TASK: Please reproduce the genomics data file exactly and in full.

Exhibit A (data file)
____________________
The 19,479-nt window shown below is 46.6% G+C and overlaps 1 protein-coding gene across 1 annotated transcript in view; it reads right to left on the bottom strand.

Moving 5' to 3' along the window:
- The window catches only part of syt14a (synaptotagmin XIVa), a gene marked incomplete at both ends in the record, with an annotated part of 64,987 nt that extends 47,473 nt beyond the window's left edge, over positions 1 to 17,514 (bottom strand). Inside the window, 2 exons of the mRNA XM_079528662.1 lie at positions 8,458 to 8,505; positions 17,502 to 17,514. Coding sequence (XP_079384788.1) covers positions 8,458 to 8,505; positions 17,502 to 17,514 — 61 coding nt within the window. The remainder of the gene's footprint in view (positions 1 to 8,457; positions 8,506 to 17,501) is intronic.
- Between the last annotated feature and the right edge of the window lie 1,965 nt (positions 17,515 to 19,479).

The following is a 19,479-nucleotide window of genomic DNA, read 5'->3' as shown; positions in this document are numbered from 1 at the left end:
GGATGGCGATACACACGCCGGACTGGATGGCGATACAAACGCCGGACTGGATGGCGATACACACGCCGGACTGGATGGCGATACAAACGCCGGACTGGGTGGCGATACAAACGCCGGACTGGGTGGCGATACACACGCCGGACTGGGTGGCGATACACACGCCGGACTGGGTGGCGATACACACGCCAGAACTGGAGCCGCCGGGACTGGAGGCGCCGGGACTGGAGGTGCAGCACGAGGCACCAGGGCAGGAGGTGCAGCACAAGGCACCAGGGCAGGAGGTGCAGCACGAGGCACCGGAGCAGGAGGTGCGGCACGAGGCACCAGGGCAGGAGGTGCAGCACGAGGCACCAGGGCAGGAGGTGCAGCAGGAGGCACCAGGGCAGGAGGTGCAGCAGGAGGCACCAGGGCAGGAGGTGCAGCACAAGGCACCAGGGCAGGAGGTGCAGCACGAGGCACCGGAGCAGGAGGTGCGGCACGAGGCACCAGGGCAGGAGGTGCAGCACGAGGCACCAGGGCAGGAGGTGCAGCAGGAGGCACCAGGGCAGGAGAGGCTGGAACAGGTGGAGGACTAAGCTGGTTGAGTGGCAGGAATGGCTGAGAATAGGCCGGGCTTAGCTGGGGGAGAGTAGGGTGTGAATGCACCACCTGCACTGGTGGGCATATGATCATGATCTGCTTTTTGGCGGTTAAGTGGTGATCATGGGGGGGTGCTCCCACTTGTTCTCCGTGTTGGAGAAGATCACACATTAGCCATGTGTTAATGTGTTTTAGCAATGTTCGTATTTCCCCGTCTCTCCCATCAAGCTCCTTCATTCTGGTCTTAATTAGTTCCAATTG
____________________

The 19,479-nt window shown below is 46.6% G+C and overlaps 1 protein-coding gene across 1 annotated transcript in view; it reads right to left on the bottom strand.

Moving 5' to 3' along the window:
- The window catches only part of syt14a (synaptotagmin XIVa), a gene marked incomplete at both ends in the record, with an annotated part of 64,987 nt that extends 47,473 nt beyond the window's left edge, over positions 1 to 17,514 (bottom strand). Inside the window, 2 exons of the mRNA XM_079528662.1 lie at positions 8,458 to 8,505; positions 17,502 to 17,514. Coding sequence (XP_079384788.1) covers positions 8,458 to 8,505; positions 17,502 to 17,514 — 61 coding nt within the window. The remainder of the gene's footprint in view (positions 1 to 8,457; positions 8,506 to 17,501) is intronic.
- Between the last annotated feature and the right edge of the window lie 1,965 nt (positions 17,515 to 19,479).

The following is a 19,479-nucleotide window of genomic DNA, read 5'->3' as shown; positions in this document are numbered from 1 at the left end:
GGATGGCGATACACACGCCGGACTGGATGGCGATACAAACGCCGGACTGGATGGCGATACACACGCCGGACTGGATGGCGATACAAACGCCGGACTGGGTGGCGATACAAACGCCGGACTGGGTGGCGATACACACGCCGGACTGGGTGGCGATACACACGCCGGACTGGGTGGCGATACACACGCCAGAACTGGAGCCGCCGGGACTGGAGGCGCCGGGACTGGAGGTGCAGCACGAGGCACCAGGGCAGGAGGTGCAGCACAAGGCACCAGGGCAGGAGGTGCAGCACGAGGCACCGGAGCAGGAGGTGCGGCACGAGGCACCAGGGCAGGAGGTGCAGCACGAGGCACCAGGGCAGGAGGTGCAGCAGGAGGCACCAGGGCAGGAGGTGCAGCAGGAGGCACCAGGGCAGGAGGTGCAGCACAAGGCACCAGGGCAGGAGGTGCAGCACGAGGCACCGGAGCAGGAGGTGCGGCACGAGGCACCAGGGCAGGAGGTGCAGCACGAGGCACCAGGGCAGGAGGTGCAGCAGGAGGCACCAGGGCAGGAGAGGCTGGAACAGGTGGAGGACTAAGCTGGTTGAGTGGCAGGAATGGCTGAGAATAGGCCGGGCTTAGCTGGGGGAGAGTAGGGTGTGAATGCACCACCTGCACTGGTGGGCATATGATCATGATCTGCTTTTTGGCGGTTAAGTGGTGATCATGGGGGGGTGCTCCCACTTGTTCTCCGTGTTGGAGAAGATCACACATTAGCCATGTGTTAATGTGTTTTAGCAATGTTCGTATTTCCCCGTCTCTCCCATCAAGCTCCTTCATTCTGGTCTTAATTAGTTCCAATTG